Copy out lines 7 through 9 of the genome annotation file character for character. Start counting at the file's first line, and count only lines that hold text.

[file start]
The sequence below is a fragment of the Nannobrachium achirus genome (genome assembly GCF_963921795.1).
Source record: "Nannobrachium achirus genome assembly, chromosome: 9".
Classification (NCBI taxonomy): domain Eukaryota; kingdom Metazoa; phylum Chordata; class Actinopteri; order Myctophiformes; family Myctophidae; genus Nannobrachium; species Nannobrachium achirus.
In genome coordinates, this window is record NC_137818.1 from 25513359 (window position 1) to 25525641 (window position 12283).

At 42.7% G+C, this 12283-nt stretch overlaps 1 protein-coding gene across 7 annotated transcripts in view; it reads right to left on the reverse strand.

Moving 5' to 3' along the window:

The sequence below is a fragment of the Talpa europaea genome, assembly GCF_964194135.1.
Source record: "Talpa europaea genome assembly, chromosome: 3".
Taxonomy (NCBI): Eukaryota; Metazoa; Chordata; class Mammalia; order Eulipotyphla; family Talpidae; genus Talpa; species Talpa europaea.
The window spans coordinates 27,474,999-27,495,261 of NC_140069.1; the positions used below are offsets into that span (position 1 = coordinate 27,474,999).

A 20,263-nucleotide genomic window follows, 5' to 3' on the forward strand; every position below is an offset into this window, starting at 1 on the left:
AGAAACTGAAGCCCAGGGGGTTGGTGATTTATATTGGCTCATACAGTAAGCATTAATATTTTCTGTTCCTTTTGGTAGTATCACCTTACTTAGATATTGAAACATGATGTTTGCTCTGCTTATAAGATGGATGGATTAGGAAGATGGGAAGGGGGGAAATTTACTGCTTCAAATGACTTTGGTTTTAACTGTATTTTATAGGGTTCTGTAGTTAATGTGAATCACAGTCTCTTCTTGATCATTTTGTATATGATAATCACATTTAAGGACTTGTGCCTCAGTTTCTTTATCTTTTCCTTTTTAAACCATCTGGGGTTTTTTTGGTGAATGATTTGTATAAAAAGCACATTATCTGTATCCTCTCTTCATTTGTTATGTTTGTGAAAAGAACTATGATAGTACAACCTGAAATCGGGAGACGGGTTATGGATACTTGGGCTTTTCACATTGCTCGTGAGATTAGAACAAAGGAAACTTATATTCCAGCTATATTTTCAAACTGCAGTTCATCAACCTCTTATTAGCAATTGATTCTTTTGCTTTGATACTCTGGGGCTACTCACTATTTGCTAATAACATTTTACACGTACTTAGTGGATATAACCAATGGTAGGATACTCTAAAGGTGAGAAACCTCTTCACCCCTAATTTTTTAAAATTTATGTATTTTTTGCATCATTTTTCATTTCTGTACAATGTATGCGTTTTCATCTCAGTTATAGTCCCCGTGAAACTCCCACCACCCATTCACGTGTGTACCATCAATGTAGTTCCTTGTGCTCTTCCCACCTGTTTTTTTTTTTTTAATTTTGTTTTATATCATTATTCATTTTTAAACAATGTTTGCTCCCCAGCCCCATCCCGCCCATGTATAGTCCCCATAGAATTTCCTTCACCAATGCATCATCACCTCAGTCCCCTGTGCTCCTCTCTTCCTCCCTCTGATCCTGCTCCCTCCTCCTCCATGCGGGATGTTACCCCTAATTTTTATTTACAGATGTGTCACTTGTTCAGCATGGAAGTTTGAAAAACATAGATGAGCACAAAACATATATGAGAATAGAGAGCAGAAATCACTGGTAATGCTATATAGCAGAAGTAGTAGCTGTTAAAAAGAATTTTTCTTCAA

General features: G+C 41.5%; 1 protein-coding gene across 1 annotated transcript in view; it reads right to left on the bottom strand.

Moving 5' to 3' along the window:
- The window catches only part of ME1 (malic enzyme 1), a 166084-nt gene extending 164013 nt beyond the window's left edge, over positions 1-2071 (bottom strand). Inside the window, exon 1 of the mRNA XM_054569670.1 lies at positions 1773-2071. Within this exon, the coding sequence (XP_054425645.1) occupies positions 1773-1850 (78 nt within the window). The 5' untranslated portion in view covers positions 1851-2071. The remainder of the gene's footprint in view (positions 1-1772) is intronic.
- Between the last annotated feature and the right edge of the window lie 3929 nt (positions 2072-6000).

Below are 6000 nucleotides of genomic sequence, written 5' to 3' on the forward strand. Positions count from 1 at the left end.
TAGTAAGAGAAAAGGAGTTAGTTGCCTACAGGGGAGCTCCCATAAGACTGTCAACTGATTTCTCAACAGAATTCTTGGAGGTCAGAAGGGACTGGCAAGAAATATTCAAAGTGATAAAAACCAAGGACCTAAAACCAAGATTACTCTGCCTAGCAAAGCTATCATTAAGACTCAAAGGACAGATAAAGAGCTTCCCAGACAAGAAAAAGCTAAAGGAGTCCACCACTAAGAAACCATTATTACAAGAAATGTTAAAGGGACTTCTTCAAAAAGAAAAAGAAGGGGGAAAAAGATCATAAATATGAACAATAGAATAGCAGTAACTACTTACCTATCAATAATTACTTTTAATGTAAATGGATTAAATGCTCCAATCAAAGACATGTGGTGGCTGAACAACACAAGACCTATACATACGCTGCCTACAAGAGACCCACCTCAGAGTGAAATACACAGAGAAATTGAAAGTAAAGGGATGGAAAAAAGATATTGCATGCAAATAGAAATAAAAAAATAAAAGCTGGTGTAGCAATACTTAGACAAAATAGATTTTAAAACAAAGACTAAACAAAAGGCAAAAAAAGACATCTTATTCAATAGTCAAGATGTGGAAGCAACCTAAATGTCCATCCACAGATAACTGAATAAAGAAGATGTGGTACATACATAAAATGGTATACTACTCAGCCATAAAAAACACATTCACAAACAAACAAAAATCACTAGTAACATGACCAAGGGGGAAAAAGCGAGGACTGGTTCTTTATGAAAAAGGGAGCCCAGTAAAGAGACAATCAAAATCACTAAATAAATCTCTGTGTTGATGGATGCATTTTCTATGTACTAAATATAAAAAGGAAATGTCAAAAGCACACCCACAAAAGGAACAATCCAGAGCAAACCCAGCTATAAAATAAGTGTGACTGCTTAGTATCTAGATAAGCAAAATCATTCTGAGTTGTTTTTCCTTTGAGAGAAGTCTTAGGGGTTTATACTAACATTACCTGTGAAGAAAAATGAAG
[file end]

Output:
The sequence below is a fragment of the Talpa europaea genome, assembly GCF_964194135.1.
Source record: "Talpa europaea genome assembly, chromosome: 3".
Taxonomy (NCBI): Eukaryota; Metazoa; Chordata; class Mammalia; order Eulipotyphla; family Talpidae; genus Talpa; species Talpa europaea.